Are Your Listeners Tired of Hearing ‘The Same Ol’ Thing’?
Consider a More Meaningful, Authentic Approach!
If you are reading this blog post, perhaps you, or someone you know, happens to be a presentation “traditionalist’ — or someone who prefers to deliver “old school” PowerPoint presentations, read their slides to you or read from a script, and frequently bury you in information without answering the question for you of “So what?”
However, Thankfully, more and more presenters and business leaders todayare realizing it’s time for a change. In fact, my advice is to trash what they taught you in that public speaking class so many years ago. The old “presentation” methodology is dead, now it’s about connection, engagement, authenticity and storytelling.
Want to talk like Ted talks?
The bar for effective presenting was raised overnight since the advent of TED talks. Attracting millions of views — and often powerful enough to transform a viewer’s perspective in just 18 minutes — some of the most impactful TED talks are becoming the gold standard in presentation skills.
So, how can you borrow some of the public speaking magic from today’s experts?
Try Approaching Public Speaking Like the ‘Ted’ Talk Masters
Here are some fresh ways to approach public speaking in today’s “Ted’ talk culture:
Keep your audience engaged.
It’s crucial to toss out some ofthose traditional “norms,” such as reading bullet points off of a slide presentation or sounding robotic as you progress through a dry, memorized speech. If you feel like you do need to use notes, try “bullet” talking points instead of a script. Memorized scripts keep you dull and boring and set you for disaster when you lose your place. You know your information, you just need small reminders to keep you on track, Outline your talk and practice. Practice makes permanent. And be sure to practice your opening and closing most. Those are the two most important elements of any message. How you position you message and how you wrap it up a crucial to success,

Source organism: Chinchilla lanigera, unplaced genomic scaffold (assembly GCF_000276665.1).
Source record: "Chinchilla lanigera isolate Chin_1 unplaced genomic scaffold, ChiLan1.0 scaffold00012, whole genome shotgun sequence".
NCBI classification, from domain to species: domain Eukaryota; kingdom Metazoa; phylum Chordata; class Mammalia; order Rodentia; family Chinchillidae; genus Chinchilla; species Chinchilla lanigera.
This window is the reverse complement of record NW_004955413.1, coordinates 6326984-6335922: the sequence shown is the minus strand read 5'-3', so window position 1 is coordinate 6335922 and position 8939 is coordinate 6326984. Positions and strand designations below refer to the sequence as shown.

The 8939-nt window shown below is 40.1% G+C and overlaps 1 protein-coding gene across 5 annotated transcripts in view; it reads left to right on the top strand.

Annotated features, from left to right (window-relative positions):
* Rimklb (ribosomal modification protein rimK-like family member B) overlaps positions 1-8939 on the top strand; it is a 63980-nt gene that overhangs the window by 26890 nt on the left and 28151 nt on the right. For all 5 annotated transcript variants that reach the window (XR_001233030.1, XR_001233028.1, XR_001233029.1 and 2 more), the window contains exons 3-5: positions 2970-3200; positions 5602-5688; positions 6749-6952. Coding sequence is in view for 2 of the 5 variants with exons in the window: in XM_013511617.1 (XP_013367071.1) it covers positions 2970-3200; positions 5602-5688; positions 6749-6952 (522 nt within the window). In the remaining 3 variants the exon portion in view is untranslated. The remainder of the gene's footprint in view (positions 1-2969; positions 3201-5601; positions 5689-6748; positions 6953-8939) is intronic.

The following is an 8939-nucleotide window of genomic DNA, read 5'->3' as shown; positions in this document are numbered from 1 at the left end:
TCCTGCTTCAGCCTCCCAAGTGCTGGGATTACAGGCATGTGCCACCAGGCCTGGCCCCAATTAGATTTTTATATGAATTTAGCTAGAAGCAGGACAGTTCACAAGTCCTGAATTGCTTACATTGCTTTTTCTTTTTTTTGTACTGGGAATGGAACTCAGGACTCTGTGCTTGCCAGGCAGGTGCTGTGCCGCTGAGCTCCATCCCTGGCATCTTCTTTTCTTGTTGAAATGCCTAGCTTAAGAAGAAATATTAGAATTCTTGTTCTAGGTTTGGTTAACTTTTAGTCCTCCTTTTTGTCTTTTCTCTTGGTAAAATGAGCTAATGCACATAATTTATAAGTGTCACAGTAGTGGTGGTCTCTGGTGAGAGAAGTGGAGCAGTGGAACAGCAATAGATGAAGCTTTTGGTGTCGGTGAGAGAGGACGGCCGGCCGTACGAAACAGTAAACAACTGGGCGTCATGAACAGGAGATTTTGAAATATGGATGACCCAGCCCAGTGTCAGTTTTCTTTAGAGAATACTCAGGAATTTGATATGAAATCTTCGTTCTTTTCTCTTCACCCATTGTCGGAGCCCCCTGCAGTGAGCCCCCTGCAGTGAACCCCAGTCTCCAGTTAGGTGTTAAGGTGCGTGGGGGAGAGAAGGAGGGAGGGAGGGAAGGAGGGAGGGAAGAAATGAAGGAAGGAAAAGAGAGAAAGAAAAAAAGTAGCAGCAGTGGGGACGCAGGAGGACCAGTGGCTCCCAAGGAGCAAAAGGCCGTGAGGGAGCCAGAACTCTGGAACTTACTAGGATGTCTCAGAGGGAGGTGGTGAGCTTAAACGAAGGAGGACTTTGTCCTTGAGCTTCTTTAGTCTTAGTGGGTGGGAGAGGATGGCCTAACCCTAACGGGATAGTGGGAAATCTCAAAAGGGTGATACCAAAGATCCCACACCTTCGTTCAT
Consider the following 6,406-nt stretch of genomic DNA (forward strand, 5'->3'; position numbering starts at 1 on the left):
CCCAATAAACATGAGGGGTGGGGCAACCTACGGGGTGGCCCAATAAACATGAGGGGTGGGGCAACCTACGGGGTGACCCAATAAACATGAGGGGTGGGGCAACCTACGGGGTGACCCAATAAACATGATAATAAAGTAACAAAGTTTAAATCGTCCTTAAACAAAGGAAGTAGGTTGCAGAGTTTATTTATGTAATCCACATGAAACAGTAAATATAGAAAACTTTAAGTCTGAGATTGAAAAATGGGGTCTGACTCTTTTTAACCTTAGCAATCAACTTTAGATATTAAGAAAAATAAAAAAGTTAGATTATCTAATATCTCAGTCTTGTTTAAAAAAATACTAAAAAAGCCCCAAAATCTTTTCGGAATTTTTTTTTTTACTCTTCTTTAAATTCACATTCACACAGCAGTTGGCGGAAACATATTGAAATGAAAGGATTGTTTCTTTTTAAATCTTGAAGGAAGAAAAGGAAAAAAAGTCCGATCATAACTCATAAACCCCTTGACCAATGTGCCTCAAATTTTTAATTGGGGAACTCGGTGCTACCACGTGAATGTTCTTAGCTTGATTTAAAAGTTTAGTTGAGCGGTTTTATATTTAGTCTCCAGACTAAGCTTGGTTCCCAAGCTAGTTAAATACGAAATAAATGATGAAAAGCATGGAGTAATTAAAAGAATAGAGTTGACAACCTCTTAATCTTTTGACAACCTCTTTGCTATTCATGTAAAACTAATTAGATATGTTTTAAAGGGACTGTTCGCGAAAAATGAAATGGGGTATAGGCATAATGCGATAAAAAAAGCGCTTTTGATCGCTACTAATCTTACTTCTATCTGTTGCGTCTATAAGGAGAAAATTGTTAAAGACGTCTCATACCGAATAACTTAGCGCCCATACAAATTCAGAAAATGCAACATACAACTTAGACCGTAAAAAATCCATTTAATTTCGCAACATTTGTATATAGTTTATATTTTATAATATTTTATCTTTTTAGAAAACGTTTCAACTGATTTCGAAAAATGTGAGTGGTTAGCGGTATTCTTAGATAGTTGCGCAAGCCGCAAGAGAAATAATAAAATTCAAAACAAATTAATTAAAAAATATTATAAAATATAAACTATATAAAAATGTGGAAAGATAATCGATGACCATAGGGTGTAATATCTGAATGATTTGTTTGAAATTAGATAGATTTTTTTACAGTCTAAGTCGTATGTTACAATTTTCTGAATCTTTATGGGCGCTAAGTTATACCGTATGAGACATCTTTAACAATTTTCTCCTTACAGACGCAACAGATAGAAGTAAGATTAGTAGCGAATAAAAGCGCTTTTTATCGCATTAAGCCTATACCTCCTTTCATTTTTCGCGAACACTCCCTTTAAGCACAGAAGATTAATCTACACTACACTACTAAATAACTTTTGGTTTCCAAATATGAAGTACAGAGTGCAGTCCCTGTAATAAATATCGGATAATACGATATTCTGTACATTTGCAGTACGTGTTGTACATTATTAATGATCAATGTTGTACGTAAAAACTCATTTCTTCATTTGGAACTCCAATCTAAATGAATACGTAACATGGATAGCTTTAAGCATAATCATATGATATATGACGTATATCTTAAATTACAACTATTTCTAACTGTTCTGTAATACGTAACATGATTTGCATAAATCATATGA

Be vulnerable around your topic.
I don’t believe that you can inspire others unless you are inspired yourself. You stand a much greater chance of persuading and inspiring your listener if you express an authentic, meaningful, and passionate connection to your topic. Anecdotal stories are great.
Consider sharing a story of victory — or perhaps a difficult struggle from your own personal journey. Ideally, don’t beat around the bush; try to incorporate these elements at the beginning of your presentation to captivate your listeners. And don’t hesitate to reveal details about your career path, or to share your vulnerabilities. Doing this will capture your listener in a compelling way and make a lasting impression.
Generosity is an essential ingredient in presentations. Throughout my career, I have observed that being generous helps you better connect with an audience in ways that you may have never thought were possible.
Examples of generosity might include sharing the spotlight with someone else, praising the competition, offering complimentary consultations, or showing your gratitude to individuals who have supported and helped you along the way. Some speakers also give items away to audience members, such as a newly published book or a fun prize to connect.
In general, show up to give. Give your expertise, your knowledge, your advice or recommendations, and remember that you are there to add value. Nothing more, nothing less.
Some Final Thoughts
The best public speakers see the value in sharing stories authentically, honestly, and generously. I believe that the more you give, the more your listeners will connect with you, and, most importantly, the more meaningful information they will take away. Realize that when you share your message, your goal is to impact your listener in a positive way.
Today, TED Talks, YouTube, and many other emerging digital platforms are transforming the way we deliver and receive information.
As such, public speaking is no longer the formal, old school ritual that we were taught back in school. Today’s presenters, and the public speakers of the future, must embrace a more casual and engaging form of public speaking to captivate audience members and leave a lasting impression.